Corynebacterium glutamicum ATCC13032 Cells: Control (Wild-Type) vs cg0196 Deletion Mutant
ABSTRACT: Transcriptional profiling of Corynebacterium glutamicum cells comparing wild-type cells with cg0196 deletion mutant cells by site-specific gene deletion using the non-replicable integration vector. cg0196 is gene conding transcriptional regulator related carbon metabolism. Two-condition experiment, Wild vs. Δcg0196 cells. Independently grown and harvested. One replicate per array.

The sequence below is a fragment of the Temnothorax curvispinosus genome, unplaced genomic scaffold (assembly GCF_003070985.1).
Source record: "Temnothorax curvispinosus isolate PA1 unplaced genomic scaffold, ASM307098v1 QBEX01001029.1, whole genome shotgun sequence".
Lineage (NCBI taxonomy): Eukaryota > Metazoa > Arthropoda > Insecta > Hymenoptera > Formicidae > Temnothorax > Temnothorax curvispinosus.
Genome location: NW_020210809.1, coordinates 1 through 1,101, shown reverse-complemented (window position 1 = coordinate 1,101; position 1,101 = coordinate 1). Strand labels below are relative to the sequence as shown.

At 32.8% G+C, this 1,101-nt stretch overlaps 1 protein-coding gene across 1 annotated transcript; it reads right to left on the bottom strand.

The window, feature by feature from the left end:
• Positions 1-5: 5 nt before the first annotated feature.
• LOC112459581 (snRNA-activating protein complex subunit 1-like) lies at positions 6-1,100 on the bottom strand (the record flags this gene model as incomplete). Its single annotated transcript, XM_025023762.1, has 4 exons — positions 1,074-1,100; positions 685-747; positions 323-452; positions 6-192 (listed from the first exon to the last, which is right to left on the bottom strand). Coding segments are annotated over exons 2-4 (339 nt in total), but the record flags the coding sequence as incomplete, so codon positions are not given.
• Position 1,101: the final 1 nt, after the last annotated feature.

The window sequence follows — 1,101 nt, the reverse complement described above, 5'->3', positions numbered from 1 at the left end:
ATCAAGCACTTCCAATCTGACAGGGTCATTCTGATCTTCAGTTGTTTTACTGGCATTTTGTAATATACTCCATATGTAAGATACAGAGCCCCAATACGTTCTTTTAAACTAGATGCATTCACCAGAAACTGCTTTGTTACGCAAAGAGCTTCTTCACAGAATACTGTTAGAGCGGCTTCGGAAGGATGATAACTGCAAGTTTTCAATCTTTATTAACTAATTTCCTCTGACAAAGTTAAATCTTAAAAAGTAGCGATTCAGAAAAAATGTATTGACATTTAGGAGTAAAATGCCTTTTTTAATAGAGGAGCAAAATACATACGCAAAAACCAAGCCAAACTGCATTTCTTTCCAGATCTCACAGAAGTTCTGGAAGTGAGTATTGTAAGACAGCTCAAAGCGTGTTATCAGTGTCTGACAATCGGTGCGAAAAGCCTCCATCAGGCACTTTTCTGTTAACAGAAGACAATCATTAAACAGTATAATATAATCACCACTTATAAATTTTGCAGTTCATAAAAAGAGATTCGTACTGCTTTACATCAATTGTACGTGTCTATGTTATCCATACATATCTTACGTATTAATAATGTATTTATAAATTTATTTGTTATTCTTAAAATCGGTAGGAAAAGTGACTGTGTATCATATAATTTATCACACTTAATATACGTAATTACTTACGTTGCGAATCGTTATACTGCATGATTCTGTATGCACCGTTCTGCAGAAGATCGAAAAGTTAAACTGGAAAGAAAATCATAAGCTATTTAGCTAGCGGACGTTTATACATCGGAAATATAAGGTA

Project description:Otitis media, pneumonia, sinusitis and as well as severe diseases such as meningitis and bacteraemia are related to biofilm-like diseases, in which Streptococcus pneumoniae demonstrated differential and tissue specific gene expressions. In this study, we reported the differential gene expression profile of early in vitro biofilm and planktonic cell in c-DNA microarray analysis. The microarray analysis was performed on total RNA extracted from biofilms grown in 24-well microtiter plate and mid-log grown planktonic cells. To validate the results of microarray, real-time RT-PCR was performed on 13 differentially expressed genes and one constitutively expressed gene from six different functional groups. cDNA-microarray analyses indicated 89 genes that were significantly differentially expressed in biofilm and planktonic cells. Among total differentially expressed gene, almost 50% were hypothetical genes. Of the 46 protein coding genes, 34 showed up-regulation and 16 showed down-regulation in biofilm. The functional annotation showed that many functional categories were differentially regulated in biofilm and planktonic cells, such as genes involve in purine, pyrimidine nucleotide metabolism, RNA/DNA metabolism, amino acid transport and metabolism, translation, transporter protein, carbohydrate transport and metabolism, cell wall biosynthesis, isoprenoid biosynthesis, transcription regulator and cellular process. Streptococcus pneumoniae R6 strain used in this is an unencapsulated and avirulent strain derived from encapsulated serotype 2 pathogenic strain D39. In vitro biofilm formation was carried out in 24-well, flat-bottom, polystyrene microtiter plate (BD falcon, MD, USA) in static model. S. pneumoniae grown up to mid-logarithmic phase in TSB medium was diluted 1:100 with fresh sterile TSB medium supplied with 1% glucose, inoculated 1.5 mL in 24-well microtiter plate and, incubated for 15 hours at 37°C in 5% CO2. After incubation medium was discarded, and the plates were gently washed three times with 1.5 mL sterile, cold phosphate buffer saline (PBS). Adherent cell were scraped and immediately processed for RNA extraction. For planktonic cells RNA extraction, five ml of mid-logarithmic phase cell suspension was pelleted by centrifugation and wash three times with sterile PBS and immediately processed for RNA extraction. All experiments were performed in triplicate (3 independent biological replicates)